In a world full of manufactured experiences, what people crave now is an authentic and intimate experience. The mistake would be to try to be like everyone else and kill the one unique experience left in college football . I’ve met many great people by turning and talking to my neighbors in the seat next to me about plays rather than having us all mindlessly cheering and yelling for Jumbotron replays. It’s not the mission of Notre Dame to fill in any open mental spots with video stimulus. Chatting with your neighbors is far more valuable in allowing people to connect (and far more likely to make them want to come back.) The real question that Notre Dame has to answer is, “how is the Notre Dame experience unique and how can we keep it to that it endures as a symbol that stands out rather than become a trend chasing follower ?” And make no mistake the new designs for Notre Dame stadium will serve up jumbotrons in the experience. And that would be mistake.
Jumbotrons are an assault on the senses that detract from the experience. The argument that “Rockne would do it” is an insult to the intelligence of the community.
Here’s how to clear out the noise around the issue. As I wrote in 2007:
Much of the debate over Jumbotrons and other ideas that could kill the Golden Goose of the Notre Dame brand could be answered very simply by defining exactly what the mission of the Notre Dame experience was, is and should be. From this all options should flow.
This whole notion of “everything being on the table” shows a complete lack of understanding of the special place that Notre Dame is. Most companies would kill for the unique branding that ND owns in the world of college football. In fact, attaining Notre Dame’s level of uniqueness is the hardest branding issue that exists and Notre Dame owns it almost by default. Yet, if you listen to some, Notre Dame needs to “get with the times”, “keep up with the competition” and “keep all options open.”
Here’s where emphasizing tradition and experience pays off in both the revenue and branding: Once you commit to this thought process, it raises your level of thinking and creates more and unique options. If one only looks at the landscape that is revenue generation based on current methods, then you, by default, will be picking an option that dilutes the brand. If you focus on enhancing the game day experience, there are a myriad of corporate opportunities that will flow from taking this approach that will ultimately have greater value as a marketing channel for corporations and build the brand that will create still greater value. Building the brand yields greater and unique options for marketing. Having unique options allows you to enhance the brand. Enhancing the brand…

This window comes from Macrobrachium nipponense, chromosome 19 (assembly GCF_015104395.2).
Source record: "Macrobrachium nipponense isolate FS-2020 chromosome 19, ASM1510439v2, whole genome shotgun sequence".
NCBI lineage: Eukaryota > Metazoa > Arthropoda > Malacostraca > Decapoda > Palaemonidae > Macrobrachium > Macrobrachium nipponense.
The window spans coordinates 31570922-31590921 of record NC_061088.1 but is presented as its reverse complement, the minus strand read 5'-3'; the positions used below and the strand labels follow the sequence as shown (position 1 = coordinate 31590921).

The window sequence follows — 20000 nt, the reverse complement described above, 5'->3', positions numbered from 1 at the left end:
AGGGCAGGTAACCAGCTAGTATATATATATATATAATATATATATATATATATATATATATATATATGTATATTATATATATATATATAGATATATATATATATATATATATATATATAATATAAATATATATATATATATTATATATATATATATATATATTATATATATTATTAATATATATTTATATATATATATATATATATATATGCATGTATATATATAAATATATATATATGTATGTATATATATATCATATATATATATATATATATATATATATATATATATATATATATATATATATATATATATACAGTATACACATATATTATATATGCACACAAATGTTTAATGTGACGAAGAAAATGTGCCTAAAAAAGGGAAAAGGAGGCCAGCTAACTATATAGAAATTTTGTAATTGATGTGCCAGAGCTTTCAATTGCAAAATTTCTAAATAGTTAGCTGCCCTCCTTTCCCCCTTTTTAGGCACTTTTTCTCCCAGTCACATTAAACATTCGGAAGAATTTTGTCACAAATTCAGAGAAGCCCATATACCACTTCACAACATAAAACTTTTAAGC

ND needs to think outside of the toilet bowl. Many companies are forced into bad choices by the market or private equity pressure. Notre Dame doesn’t have that liability.
Focus on improving the game-day experience. Expound and resurrect traditions that are unique.
ND is now the lone steward of the authentic game day experience, it would be a travesty to give that away for dollars or trends or just because it “seems like we should. If you want to internalize this, think of this Kevin White’s old school, ASU. This article is the ghost of Notre Dame’s future.
“The band strikes up the school fight song.
The crowd roars with anticipation.
But not for long.
The PA system combines with the giant electronic video board to quash the cheering with a blaring, 30-second commercial for Biddulph Oldsmobile.
The natural tension of the moment evaporates.
For the ASU athletic department, the only tally that appears to matter is the more than $2 million it rakes in each year from “corporate partners” whose jingles, slogans and come-ons bombard Sun Devil football fans.
It’s 90 seconds ’til kickoff.
Jeff Munn is recognizing the 13 millionth fan to enter Sun Devil Stadium since it opened in 1958. The occasion turns into a marketing moment with striking similarities to a Jerry Colangelo-produced sporting event.
“That fan is seated in section 8, row 32, seat 1. That fan will receive round-trip tickets for two on America West Airlines, a $50 gift certificate to be honored at Don and Charlie’s Restaurant and $50 in gasoline from 76/Circle K and a bouquet of cookies from Cookies in Bloom. Congratulations!”
Sixty seconds to kickoff. A heavy-metal track called “The Zoo,” by an obscure 1980s German band the Scorpions, pulses through the PA system, obliterating any attempt by the crowd, cheerleaders or band to stir up some action….